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Verbatim report of proceedings
Tuesday, 15 June 2010 - Strasbourg OJ edition

Proposal for a decision on the setting up and numerical strength of the Delegation to the CARIFORUM-EC Parliamentary Committee (vote)
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  Joanna Senyszyn (S&D).(PL) My name is Senyszyn.

These explanations are, nevertheless, absolutely unsatisfactory, taking into account the fact that before the vote, we were told that votes against and abstentions would be counted together, which is in accordance with the requirement for a qualified majority. After all, what do we mean by a ‘qualified majority’? It means there must be more votes in favour than the sum of votes against and abstentions. In this case, there is no clarity at all as to what the result of the vote was. Mr Buzek said there were 334 votes in favour, 287 votes against and 168 abstentions. In relation to this, it does indeed look as if 789 people voted, and now the explanations that some votes do not count may mean that it is some of the 334 votes in favour which do not count.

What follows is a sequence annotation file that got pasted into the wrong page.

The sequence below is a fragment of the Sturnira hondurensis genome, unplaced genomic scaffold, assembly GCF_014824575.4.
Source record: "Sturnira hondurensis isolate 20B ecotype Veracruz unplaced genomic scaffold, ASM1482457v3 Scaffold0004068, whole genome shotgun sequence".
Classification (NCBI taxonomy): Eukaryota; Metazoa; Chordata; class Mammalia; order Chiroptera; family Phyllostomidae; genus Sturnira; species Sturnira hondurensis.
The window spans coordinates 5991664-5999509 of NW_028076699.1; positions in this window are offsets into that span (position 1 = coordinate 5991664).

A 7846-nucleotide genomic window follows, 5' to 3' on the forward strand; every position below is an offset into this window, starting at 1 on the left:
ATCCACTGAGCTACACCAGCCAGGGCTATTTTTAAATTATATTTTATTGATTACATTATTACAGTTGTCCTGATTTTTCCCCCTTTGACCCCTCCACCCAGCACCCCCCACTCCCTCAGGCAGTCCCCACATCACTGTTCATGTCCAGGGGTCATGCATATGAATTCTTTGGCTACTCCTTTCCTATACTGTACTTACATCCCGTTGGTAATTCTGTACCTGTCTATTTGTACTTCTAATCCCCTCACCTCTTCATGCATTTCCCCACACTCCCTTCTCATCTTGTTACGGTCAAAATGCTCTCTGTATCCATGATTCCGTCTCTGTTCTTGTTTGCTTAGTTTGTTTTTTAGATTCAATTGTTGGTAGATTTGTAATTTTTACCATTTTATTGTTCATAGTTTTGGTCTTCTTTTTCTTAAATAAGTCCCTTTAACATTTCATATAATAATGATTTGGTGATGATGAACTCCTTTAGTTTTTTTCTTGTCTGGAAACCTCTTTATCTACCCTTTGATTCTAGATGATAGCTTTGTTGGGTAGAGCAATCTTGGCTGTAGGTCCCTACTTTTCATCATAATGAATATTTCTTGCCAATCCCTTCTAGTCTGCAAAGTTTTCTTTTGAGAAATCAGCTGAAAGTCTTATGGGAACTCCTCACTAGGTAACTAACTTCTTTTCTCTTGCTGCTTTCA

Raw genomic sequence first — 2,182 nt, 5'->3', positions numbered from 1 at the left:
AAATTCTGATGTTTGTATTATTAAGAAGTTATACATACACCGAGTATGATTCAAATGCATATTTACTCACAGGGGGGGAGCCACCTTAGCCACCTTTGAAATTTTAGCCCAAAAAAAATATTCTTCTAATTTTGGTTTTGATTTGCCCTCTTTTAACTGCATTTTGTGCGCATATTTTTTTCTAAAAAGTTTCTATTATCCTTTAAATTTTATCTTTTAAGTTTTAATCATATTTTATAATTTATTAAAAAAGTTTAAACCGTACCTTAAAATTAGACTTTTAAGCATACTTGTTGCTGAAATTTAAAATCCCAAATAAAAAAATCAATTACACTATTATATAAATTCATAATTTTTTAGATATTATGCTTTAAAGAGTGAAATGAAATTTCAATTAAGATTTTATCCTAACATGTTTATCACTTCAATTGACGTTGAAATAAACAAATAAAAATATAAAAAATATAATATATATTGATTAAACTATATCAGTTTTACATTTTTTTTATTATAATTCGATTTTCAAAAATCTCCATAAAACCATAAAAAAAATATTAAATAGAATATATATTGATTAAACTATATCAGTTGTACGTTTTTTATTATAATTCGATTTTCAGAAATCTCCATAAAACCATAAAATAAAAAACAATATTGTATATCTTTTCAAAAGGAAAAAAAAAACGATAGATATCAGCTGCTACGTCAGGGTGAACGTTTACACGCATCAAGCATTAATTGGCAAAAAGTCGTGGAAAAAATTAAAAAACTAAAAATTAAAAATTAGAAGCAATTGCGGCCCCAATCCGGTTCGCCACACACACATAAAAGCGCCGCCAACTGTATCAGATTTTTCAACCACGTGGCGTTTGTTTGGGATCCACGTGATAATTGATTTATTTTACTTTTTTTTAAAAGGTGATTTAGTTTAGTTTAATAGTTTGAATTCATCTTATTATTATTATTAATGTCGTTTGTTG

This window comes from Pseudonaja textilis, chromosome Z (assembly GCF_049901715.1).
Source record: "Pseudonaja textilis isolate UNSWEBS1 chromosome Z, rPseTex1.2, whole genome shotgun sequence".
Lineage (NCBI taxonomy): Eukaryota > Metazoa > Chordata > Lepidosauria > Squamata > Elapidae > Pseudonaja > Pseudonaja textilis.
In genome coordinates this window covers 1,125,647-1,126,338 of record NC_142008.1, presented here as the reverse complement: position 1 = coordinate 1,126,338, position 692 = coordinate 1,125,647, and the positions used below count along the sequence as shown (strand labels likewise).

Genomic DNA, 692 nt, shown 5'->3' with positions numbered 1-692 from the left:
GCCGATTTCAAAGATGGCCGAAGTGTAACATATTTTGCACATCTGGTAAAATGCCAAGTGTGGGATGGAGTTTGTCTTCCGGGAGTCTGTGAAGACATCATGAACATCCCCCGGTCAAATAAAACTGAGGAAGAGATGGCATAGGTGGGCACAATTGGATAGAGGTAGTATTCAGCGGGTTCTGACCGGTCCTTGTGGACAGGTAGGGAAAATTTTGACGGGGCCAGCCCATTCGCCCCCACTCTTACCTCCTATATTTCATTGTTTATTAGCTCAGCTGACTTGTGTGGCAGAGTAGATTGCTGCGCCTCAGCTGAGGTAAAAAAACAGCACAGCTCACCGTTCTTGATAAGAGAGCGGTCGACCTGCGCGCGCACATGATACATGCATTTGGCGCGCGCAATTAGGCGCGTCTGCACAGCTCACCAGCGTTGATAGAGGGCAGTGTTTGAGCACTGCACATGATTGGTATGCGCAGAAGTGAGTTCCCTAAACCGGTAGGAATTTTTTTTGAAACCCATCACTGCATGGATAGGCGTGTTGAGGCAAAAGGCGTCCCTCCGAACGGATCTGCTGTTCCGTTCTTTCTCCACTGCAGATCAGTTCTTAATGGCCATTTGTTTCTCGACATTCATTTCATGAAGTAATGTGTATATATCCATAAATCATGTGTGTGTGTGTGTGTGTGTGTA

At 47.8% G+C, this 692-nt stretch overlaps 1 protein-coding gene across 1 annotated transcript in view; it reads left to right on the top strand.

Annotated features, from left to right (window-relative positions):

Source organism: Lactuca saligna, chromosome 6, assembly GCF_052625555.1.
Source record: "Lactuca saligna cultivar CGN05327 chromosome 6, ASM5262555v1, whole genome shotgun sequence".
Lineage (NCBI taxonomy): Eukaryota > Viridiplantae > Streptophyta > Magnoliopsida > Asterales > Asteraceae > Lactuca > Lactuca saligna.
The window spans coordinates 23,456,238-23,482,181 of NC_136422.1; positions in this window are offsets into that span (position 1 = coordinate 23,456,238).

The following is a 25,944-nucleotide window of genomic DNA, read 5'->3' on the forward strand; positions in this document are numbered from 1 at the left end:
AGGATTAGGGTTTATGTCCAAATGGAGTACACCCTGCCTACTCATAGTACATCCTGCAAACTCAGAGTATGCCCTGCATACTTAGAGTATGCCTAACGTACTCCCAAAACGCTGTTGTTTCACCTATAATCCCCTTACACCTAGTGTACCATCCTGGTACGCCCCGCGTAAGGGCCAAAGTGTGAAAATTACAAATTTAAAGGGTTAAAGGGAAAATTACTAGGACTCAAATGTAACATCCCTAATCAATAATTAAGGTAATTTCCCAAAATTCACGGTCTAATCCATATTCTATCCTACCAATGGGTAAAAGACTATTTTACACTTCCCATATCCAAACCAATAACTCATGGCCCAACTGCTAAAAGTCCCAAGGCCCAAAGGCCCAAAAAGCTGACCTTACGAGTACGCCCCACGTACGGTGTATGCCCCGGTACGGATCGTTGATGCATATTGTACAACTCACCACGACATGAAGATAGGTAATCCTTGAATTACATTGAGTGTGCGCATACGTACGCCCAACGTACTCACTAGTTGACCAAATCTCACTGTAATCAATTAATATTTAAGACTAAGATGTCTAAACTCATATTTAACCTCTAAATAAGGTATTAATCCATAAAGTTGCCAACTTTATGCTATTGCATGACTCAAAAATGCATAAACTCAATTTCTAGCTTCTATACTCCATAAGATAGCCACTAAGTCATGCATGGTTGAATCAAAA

This is an absolutely unacceptable situation, in the context of the definition in most countries. I do not think that in our Parliament, it should happen to be different. ‘Qualified majority’ or ‘absolute majority’ means more votes in favour than votes against and abstentions. In this instance this situation did not exist at all, because an erroneous number of votes were cast. This means the voting machine was not working properly and the vote absolutely must be taken again.

 
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